No sex please, we're European

On December 21 new European rules mean everything from the price of car insurance to pension payouts are changing. But how much will this cost you and what can you do?

A big change is coming on the December 21st this year. No, not the Mayan calendar end-of-the-world nonsense, but the implementation of the EU Gender Directive.

For years, men and women have been offered different rates based on their gender’s statistical risk. So, men tend to be riskier drivers, women tend to live longer lives, and the insurance industry has used that to help decide costs.

This has long been controversial and many men claimed it as a victory when the EU ruled that insurers could no longer discriminate in this way. However, it’s not as simple as it sounds and both sexes will lose out in some way.

Here’s what’s changing and what it means for you.

Car insurance – women lose

Probably the best-publicised example of insurers discriminating by gender has been car insurance. Men have paid far more than women for their cover in recent years. In fact, young female drivers have been paying up to two-thirds less than their male counterparts.

And while the difference lessens as drivers gain experience, women have been making quite a saving.

But that will all change on the 21st. The Treasury has estimated that women’s car insurance premiums could rise by 24% on average. According to the price comparison site Confused.com, that means that women aged between 17 and 25 will pay an average of £299 more a year.

And men shouldn’t chuckle. Although some industry analysts have said they might see a slight fall in premiums, others have suggested that insurers will simply increase the cost to women.

What can you do?
If you’re a female driver then this is bad news; car insurance is already a major expense for many people.

Women who are due to renew soon should do so immediately, before premiums rise. That way they can still have another year of lower prices.

However, there are other ways for motorists to keep their insurance costs down. Newly-qualified drivers of both sexes can take the Pass Plus extra training, to help them negotiate premiums down.

Men and women can keep the cost down by driving cars which are more popular with females – insurers will still look at the claim statistics of different car models.

Another excellent option is to sign up to a telematics car insurance policy, where the black box shows an insurer how well you personally drive. This kind of policy will allow good drivers to save money regardless of their gender.


Annuities – men lose

Men are hit hard in the pocket when it comes to retirement income. When you retire, you need to convert your pension pot into an annuity to give yourself a guaranteed annual income for the rest of your life.

At the moment, men can get higher payments than women, because they don’t tend to live as long. According to LV, annuity rates for men have previously been around 5% to 8% better for men than women.

However, the changes to the rules mean that this will no longer be allowed, and men’s income in retirement is likely to fall as a result.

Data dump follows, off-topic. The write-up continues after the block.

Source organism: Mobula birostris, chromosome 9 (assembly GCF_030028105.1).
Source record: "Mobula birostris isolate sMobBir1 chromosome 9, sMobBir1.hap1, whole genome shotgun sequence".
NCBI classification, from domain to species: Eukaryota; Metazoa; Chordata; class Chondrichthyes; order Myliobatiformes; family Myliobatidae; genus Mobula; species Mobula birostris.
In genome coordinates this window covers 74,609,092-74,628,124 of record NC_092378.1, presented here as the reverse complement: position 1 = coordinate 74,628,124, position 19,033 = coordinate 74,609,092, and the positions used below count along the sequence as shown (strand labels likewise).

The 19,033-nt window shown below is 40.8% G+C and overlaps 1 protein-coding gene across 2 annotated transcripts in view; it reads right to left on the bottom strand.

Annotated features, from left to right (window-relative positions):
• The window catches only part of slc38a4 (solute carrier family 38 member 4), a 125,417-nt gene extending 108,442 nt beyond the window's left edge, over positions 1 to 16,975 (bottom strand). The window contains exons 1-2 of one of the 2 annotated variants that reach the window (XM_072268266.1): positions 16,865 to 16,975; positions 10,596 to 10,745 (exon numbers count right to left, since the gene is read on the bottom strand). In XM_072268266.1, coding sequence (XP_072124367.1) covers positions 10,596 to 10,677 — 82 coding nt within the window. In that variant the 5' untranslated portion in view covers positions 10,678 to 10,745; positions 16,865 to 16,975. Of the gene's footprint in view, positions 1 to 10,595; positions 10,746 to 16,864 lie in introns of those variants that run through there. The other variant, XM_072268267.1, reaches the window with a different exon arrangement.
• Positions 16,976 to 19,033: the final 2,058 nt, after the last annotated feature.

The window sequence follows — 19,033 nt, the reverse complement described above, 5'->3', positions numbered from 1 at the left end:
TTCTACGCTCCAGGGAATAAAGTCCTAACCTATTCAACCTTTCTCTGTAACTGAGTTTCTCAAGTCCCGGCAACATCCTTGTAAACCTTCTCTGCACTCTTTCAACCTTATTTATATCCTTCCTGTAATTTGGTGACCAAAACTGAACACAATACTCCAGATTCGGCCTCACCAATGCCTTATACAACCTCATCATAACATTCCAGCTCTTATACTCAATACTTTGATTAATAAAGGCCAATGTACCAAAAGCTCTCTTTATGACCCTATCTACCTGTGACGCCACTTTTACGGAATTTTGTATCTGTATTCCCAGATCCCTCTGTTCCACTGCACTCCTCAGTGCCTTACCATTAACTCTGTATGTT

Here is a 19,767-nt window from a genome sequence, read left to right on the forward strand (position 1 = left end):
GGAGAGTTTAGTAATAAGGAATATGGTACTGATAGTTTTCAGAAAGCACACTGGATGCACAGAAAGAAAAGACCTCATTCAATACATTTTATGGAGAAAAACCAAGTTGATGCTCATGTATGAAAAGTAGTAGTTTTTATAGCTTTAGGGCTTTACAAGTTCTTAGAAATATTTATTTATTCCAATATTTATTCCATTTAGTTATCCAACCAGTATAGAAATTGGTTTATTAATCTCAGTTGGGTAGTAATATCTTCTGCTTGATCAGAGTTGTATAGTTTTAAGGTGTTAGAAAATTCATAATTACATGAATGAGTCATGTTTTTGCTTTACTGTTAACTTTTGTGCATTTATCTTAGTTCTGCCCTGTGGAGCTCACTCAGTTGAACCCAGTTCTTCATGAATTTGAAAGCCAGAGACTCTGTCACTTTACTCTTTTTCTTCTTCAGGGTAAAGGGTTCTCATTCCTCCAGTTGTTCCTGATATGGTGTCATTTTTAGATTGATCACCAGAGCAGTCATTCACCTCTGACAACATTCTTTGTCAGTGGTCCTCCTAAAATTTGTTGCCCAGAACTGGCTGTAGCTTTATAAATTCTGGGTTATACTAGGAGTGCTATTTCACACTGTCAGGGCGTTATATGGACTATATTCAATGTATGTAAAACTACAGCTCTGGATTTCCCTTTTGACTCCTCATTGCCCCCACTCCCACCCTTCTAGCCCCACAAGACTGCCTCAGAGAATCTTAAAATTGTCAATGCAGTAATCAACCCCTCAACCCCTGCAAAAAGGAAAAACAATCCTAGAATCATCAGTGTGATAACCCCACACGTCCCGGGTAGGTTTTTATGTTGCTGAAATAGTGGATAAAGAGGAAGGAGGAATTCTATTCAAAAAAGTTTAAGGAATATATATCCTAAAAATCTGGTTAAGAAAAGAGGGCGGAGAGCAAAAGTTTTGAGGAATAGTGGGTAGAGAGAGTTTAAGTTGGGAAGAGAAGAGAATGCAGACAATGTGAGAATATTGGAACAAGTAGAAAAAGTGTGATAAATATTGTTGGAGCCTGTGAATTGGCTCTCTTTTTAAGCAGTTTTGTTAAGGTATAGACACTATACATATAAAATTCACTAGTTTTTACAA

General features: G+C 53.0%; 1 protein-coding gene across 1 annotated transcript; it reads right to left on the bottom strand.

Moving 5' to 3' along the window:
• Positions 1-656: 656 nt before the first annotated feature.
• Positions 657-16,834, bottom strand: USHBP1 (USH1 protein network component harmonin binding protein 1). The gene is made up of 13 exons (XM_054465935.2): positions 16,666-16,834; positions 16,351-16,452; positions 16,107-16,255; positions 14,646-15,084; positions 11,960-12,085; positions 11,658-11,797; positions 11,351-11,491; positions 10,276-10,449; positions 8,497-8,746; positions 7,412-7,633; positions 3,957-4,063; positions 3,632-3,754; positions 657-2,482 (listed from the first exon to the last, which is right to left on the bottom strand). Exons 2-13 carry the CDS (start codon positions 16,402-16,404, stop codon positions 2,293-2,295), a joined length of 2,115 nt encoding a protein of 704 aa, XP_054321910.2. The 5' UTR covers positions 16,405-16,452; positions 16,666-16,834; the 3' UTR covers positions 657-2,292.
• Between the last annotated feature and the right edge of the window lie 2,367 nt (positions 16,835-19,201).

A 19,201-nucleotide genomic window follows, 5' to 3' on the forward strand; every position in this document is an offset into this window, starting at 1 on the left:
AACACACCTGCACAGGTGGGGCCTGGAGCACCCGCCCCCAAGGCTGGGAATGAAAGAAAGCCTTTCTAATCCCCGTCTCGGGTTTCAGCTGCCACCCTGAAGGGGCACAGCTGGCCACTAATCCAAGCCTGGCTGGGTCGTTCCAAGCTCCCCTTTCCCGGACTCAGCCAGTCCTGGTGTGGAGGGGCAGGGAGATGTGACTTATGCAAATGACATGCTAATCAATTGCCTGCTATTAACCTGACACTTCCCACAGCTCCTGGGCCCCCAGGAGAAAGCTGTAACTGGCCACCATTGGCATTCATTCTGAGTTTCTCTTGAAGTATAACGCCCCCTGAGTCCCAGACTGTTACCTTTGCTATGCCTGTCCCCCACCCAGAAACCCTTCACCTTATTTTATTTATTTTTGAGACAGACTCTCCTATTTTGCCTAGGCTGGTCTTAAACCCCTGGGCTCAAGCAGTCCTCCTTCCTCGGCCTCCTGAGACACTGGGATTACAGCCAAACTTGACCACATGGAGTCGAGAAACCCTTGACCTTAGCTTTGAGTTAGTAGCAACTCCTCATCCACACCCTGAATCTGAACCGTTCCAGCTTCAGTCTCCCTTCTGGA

One insurer has already adjusted its rates to make them gender neutral. A 65-year-old man with a £25,000 pension pot used to receive £1,416 a year. However, as a result of the EU directive, that now falls to £1,389.

What can you do?
Many insurers have already begun adjusting their rates and an annuity purchase is not something to rush.

The best way to secure the highest payment is to shop around at retirement and not simply buy your annuity through your pension provider. It can be a good idea to contact a financial adviser who can help you find the right deal.

It’s also important to highlight any medical or lifestyle issues you have, such as any illnesses, high blood pressure or obesity. These could allow you to qualify for a higher rate as, to put it bluntly, you’re less likely to live to a grand old age and cost the provider more.

[Related feature: Guide to annuities]

Life insurance – women lose

Statistics show that women tend to live longer than men. Because of that, they’ve paid less for life insurance over the years as they have been less likely to claim.

However, now that insurers can’t factor gender in, there are likely to be some real changes to policy prices for women.

The website Protected.co.uk suggests that a 45-year-old, non-smoking woman taking out level term insurance for £150,000 over 30 years currently pays £22.34 a month, on average.

However, after the Gender Directive takes effect, she’ll pay £29.04 a month – that’s an extra £2,412 over the policy term.

What can you do?
The best way for women to avoid higher rates is to take out a fixed rate policy as soon as possible, before the 21st December deadline. Some insurers take several weeks to arrange a policy, so it’s important to check if yours can arrange cover in time.

Although gender can no longer be used to work out premiums, insurers can still look at your general health. So, ditching cigarettes, losing any excess weight and taking up regular exercise can all reduce the amount your premiums, whatever your sex.